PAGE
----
Feb 04, 2021
A Little Walk for a Big Problem
Most Canadians love winter. When the snow falls softly and covers everything with a pure white blanket, we smile and boil the kettle for a hot drink. Donning our toques, winter coats and mittens, we venture out to shovel the driveway, build a snowman or make snow angels. We love to toboggan, skate and ski. Of course, when it is really cold outside, we prefer to stay inside where we can snuggle up and read a good book or watch hockey.
It is wonderful to have so many options. We truly are fortunate to live in a country where we can enjoy these comforts. Sadly, not everyone does. For whatever reason, there are people in our cities who do not have a warm house to live in or a safe place to sleep.
Homelessness is a hidden problem in many cities. The reason is twofold. First, many homeless people do not look homeless, and they do not want to be seen as a homeless person. There is often a huge weight of shame on their shoulders. Second, in most cities, shelters and warming rooms are not funded by the government, leaving the responsibility to the community to take notice and do something to help.
A couple of months ago, I met a gentleman who was homeless. He lost his job and was evicted from his home because he could not afford to pay the rent. He and his wife were living in a tent. Their children had been taken into foster care. He was determined to get a job and a place to live again so he and his wife could welcome their kids back into their family. He did not want anything from me, except prayer. Would I pray that his family could be together again? Of course. It was the least I could do.
This story is heartbreaking. But the reality is, it is just one of the hundreds of stories that are currently unfolding in our cities. The shelters are full, the warming rooms are too. There is no room in the Inn. Sound familiar? Mary and Joseph had no place to stay the night Jesus was born. And for the first few years of his life, they were homeless, travelling from city to city to keep Him safe. Jesus identified with the homeless as an adult as well. He did not own a home and often relied on people to invite him in for a meal and a bed. He understood what it was like to be vulnerable because society dictated one's status. He knew what it felt like to be betrayed, hurt, and hungry. And yet, Jesus chose to hang out with the least popular, most broken people who would never be able to offer him anything but gratitude for his kindness.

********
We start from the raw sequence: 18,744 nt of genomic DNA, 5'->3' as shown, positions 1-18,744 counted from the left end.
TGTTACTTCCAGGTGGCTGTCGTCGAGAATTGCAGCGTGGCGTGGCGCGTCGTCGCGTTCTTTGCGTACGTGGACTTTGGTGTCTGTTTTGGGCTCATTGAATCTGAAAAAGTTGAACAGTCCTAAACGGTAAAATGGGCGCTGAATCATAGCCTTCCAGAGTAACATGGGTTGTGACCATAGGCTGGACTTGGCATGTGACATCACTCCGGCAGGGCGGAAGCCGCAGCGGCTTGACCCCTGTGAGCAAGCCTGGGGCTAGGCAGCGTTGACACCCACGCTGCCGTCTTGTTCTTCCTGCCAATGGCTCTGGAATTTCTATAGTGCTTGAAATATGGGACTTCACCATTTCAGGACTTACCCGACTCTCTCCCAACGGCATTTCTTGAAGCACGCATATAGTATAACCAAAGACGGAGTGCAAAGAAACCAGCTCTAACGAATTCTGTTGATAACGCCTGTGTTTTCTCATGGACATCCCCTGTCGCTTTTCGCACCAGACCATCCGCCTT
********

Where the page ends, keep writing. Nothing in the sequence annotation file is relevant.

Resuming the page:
Kindness. Be kind. Love your neighbour. We have heard this many times over. But how can we show kindness to strangers in need if we do not know who they are?
We can begin by supporting our local organizations that focus on helping the homeless, the hungry and the hurting. The Coldest Night of The Year is a family-friendly walk to raise money for charities serving people experiencing homelessness. This national initiative invites you and me to raise money for our local shelters, warming rooms, and programs by walking in the cold at night. Just a few kilometres to show support of those who do have the same resources we do.
This year, we cannot gather in person, but we can still walk with a family member or two. We can still support the Coldest Night of The Year, virtually, by signing up at www.cnoy.org and finding the city nearest you, so you can support your local organizations. They need our support financially, so they can continue to do the practical work of providing services to people in desperate need of shelter, food, and warm clothing. Some of these organisations also help individuals get the help they need so they can get back on their feet – living a healthy and productive life again.
By the grace of God, we can do our part. Please pray and consider how you can support the Coldest Night of the Year. It’s cold out there. Every dollar counts, every prayer is heard, and everyone deserves to be cared for. February 20th 2021 is the official date of the fundraiser. You can find all the information you need on their website. Please share this with your friends and family.